A couple of months ago in Vieth v Jubelirer, the Supreme Court chose not to revisit precedents which permit the extraordinary gerrymandering which has led to the overwhelming majority of Congressional seats being "safe", or for one political party to carry a majority of a state's Congressional seats even when the majority of the state's voters supported the other party. Four Justices (Scalia, Thomas, Rehnquist and O'Connor) wanted to upset precedent and declare gerrymandering to be a nonjusticiable "political question":
Eighteen years of judicial effort with virtually nothing to show for it justify us in revisiting the question whether the standard [for review of gerrymandering claims] promised by Bandemer exists. As the following discussion reveals, no judicially discernible and manageable standards for adjudicating political gerrymandering claims have emerged. Lacking them, we must conclude that political gerrymandering claims are nonjusticiable and that Bandemer was wrongly decided.The precedent was saved by the reticence of Justice Kennedy, who refused to accept the majority's opinion of nonjusticiability:
Relying on the distinction between a claim having or not having a workable standard of that sort involves a difficult proof: proof of a categorical negative. That is, the different treatment of claims otherwise so alike hinges entirely on proof that no standard could exist. This is a difficult proposition to establish, for proving a negative is a challenge in any context.It could also be noted that there are other contexts where the Supreme Court has had great difficulty articulating a workable standard for review of difficult questions (e.g., with the First Amendment's Establishment Clause) - but has nonetheless attempted to live up to its constitutional obligations by asserting and refining various standards and tests.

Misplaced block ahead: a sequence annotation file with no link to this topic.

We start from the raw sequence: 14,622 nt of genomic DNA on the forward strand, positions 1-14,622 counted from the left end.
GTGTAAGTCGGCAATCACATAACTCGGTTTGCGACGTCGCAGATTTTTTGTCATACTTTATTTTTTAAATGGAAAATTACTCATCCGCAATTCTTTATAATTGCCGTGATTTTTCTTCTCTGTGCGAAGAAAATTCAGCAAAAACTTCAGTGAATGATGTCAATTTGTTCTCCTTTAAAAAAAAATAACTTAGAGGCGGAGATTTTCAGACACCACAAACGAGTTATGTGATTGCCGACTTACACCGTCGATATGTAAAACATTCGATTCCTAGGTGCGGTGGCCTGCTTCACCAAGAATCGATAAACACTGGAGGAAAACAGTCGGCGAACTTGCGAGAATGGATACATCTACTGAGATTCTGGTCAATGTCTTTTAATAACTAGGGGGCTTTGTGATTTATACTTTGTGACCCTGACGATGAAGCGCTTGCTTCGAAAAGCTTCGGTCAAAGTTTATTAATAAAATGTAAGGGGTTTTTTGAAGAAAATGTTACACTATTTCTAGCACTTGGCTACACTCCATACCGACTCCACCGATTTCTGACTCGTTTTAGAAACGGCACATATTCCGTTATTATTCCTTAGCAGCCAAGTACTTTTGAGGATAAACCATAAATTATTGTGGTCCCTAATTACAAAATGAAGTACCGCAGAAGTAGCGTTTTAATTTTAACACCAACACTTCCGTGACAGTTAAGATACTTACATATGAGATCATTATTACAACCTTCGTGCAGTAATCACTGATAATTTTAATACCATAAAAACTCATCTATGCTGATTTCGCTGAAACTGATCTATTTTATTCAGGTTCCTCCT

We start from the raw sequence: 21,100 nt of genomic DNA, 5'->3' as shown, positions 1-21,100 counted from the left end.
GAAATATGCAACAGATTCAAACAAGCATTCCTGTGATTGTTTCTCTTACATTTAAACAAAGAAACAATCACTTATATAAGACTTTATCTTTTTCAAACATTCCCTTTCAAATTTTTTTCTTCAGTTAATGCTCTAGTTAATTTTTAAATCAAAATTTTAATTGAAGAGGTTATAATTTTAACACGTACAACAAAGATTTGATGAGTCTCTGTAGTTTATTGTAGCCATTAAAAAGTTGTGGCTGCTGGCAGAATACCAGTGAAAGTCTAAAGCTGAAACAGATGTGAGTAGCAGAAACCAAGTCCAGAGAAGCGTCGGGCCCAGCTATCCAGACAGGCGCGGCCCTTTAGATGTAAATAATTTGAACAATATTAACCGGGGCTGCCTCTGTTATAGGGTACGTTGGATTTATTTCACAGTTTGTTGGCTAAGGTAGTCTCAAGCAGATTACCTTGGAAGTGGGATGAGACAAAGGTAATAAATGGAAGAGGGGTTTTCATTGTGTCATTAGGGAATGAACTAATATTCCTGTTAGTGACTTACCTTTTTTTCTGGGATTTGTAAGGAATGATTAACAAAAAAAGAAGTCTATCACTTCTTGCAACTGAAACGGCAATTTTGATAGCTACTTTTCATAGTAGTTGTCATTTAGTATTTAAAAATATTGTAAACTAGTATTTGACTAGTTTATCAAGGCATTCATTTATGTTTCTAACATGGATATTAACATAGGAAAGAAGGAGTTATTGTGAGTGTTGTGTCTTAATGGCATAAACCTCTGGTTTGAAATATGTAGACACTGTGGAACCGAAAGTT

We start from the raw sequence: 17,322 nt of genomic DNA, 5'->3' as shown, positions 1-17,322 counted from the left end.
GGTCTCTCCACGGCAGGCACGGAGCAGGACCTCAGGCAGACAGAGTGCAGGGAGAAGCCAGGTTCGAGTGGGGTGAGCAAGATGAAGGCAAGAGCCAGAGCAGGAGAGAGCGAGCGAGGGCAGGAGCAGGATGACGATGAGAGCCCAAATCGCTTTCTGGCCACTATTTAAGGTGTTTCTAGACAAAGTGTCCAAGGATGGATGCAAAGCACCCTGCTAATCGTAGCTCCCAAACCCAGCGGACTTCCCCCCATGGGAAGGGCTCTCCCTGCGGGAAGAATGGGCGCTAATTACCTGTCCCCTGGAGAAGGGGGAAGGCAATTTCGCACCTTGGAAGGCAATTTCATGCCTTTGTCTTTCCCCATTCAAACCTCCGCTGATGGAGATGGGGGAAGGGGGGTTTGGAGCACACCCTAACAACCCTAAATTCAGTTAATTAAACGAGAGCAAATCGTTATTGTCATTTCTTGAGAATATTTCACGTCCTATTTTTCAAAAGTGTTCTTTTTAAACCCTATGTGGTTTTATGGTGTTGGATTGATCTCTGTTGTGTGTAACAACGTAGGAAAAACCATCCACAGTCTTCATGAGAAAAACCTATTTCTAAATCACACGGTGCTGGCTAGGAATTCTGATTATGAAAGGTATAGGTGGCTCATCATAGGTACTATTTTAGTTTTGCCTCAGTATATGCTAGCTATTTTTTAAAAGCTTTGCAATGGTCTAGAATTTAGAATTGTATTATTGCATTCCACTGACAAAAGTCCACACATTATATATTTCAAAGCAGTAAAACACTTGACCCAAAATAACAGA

This week, three of the Justices who wrote the majority opinion for the Vieth decision, Rehnquist, Scalia and Thomas, dissented to the Supreme Court's refusal to take a Colorado redistricting case, and were seemingly frustrated that they could not overturn a Colorado Supreme Court decision which interpreted Colorado's state constitution.
The court ordered Davidson to employ the judicially created plan through the 2010 elections. While purporting to decide the issues presented exclusively on state-law grounds, the court made an express and necessary interpretation of the term “Legislature” in the Federal Elections Clause in concluding that “[n]othing in state or federal law contradicts this limitation.”The majority presumably did not find compelling the argument that a passing mention that there was no state or federal precedent on an interpretation of a particular term ("legislature") transformed the interpretation of the state's constitution to a proper subject for federal review.
While there is more technical validity to the hairsplitting than the New York Times suggests, today's editorial does get to the true politics at play in both decisions.
What is troubling, however, is a dissent by Chief Justice William Rehnquist and two of his colleagues that argues for diving into the conflict. Given these justices' eagerness to defer to the states in other matters, the dissent smacks of partisan politics and raises new concerns about the court's neutrality. ... By departing from his deeply held belief in state autonomy to side with the Republican Party in a redistricting case, Chief Justice Rehnquist has once again invited the public to question this court's motives.When the same Justices prevent a state recount on the principle of "Equal Protection" - a clause the same justices had pretty much written out of the Constitution in any other context - and at the same time express that the opinion cannot be used as precedent, attempt to remove federal oversight of gerrymandering, and advocate the reinterpretation of decisions made under a state constitution - a position again seemingly in conflict with their long-standing positions on federalism - it becomes more than fair to question if this pattern truly reflects an evolution of their legal thinking (albeit an evolution limited to the subject of federal elections), or if it in fact reflects a desire to interfere with and impede the exercise of democracy as intended by the Founding Fathers.